Not all music superstars break onto the scene as superstars. Unless you're a YouTube sensation or Vine Star (and even sometimes then), the best artists have to cut their teeth in the doldrums of gigging before achieving any requisite level of celebrity or success. Any idea how many gigs the Beatles played in Liverpool and Germany before "Beatlemania" hit? It's a lot.
An interesting pattern among some of the most successful artists is that many began as side men or backups for another artist. Getting out from under the shadows of a frontman is an impressive feat no matter who you are, but part of the wonder is that some of these artists were backup musicians to begin with! Tuesday's guest Don Henley is a prime example and part of one of music's most interesting origin stories.
Here are some of music's most fascinating background players-made-good.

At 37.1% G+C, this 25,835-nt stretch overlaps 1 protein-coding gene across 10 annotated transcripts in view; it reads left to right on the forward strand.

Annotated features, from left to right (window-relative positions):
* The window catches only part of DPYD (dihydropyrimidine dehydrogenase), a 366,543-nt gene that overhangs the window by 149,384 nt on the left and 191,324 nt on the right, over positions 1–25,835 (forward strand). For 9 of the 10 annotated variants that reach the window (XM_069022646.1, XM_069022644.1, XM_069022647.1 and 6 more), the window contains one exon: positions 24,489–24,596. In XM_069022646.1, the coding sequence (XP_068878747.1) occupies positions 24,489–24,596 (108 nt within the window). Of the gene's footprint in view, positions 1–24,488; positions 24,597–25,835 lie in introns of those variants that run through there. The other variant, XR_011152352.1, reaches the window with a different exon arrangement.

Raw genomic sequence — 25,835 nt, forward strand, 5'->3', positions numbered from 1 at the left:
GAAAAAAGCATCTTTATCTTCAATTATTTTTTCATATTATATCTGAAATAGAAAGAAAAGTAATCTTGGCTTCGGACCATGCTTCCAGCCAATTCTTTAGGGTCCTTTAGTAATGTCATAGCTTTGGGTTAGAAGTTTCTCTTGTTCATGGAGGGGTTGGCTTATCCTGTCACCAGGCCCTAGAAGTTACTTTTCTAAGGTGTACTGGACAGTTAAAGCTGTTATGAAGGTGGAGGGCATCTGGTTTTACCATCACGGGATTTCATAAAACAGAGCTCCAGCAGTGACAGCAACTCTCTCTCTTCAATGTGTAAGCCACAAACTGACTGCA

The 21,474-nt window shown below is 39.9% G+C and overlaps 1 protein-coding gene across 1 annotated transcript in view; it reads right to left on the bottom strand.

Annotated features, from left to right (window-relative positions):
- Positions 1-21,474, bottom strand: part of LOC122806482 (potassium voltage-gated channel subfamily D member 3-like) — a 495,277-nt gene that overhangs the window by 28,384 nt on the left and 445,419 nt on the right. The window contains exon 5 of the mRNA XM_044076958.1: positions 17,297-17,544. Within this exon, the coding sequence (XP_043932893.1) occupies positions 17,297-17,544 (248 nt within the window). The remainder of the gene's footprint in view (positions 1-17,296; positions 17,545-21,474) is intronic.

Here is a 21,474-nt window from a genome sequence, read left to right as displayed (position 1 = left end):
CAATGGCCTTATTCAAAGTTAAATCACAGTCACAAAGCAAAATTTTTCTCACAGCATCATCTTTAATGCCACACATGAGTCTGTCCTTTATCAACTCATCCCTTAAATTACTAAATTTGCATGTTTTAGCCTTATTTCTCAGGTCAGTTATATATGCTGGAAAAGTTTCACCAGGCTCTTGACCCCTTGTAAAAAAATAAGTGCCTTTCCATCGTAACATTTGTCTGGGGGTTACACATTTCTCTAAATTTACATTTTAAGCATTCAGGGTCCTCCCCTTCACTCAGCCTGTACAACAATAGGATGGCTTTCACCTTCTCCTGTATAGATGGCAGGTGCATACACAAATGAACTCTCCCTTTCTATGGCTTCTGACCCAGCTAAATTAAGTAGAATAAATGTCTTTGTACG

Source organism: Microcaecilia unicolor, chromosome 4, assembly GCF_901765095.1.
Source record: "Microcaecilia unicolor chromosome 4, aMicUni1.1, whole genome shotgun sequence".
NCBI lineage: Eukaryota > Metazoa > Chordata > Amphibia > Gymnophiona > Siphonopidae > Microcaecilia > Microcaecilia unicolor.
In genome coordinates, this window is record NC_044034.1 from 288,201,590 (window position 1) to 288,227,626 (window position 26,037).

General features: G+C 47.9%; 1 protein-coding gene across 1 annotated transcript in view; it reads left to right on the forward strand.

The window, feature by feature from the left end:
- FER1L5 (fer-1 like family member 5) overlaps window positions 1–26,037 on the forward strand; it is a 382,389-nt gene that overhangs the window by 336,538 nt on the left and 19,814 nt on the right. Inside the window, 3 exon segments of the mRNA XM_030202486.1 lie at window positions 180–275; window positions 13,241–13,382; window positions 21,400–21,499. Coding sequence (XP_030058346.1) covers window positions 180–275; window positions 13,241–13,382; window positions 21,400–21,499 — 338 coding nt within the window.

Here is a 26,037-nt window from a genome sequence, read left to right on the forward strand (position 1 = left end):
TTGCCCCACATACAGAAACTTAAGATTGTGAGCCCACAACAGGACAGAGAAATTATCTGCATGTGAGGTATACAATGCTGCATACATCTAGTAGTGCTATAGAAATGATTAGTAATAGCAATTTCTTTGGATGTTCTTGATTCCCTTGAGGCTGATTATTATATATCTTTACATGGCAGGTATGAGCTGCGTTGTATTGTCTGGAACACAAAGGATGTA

Backed up: Linda Ronstadt
In the early '70s, Linda Ronstadt was one of the smoothest, silkiest lady voices to come out of the West Coast and was well on her way to a Rock and Roll Hall of Fame-worthy career. Of course, Ronstadt needed a backing band, as she did not play any instruments herself. In early 1971, after meeting them at the legendary Troubadour, Ronstadt and manager John Boylan asked Don Henley and Glenn Frey, local musicians at the time, to play in her band. Soon, eventual Eagles Bernie Leadon and Randy Meisner were invited in. Though the four men would only perform live together once (at a Ronstadt concert at Disneyland), they all appeared on the "Linda Ronstadt" LP. After receiving the blessing from Ronstadt, the group signed with David Geffen's Asylum records and were set to soar out on their own (that's an Eagles reference right there).
Backed Up: Michael Jackson, Stevie Wonder, Don Henley
International superstardom can be contagious - just look at Sheryl Crow. Prior to her mid-'90s breakthrough, Sheryl was logging touring and studio experience as a primo backup vocalist for some of music's hottest acts, including Stevie Wonder, Don Henley, Kenny Loggins and oh, just some guy who sometimes goes by "the king of pop." Yes, Sheryl Crow spent three years backing up Michael Jackson on his "Bad World Tour," and even joined him to sing "I Just Can't Stop Loving You."
Backed Up: Ronnie Hawkins, Bob Dylan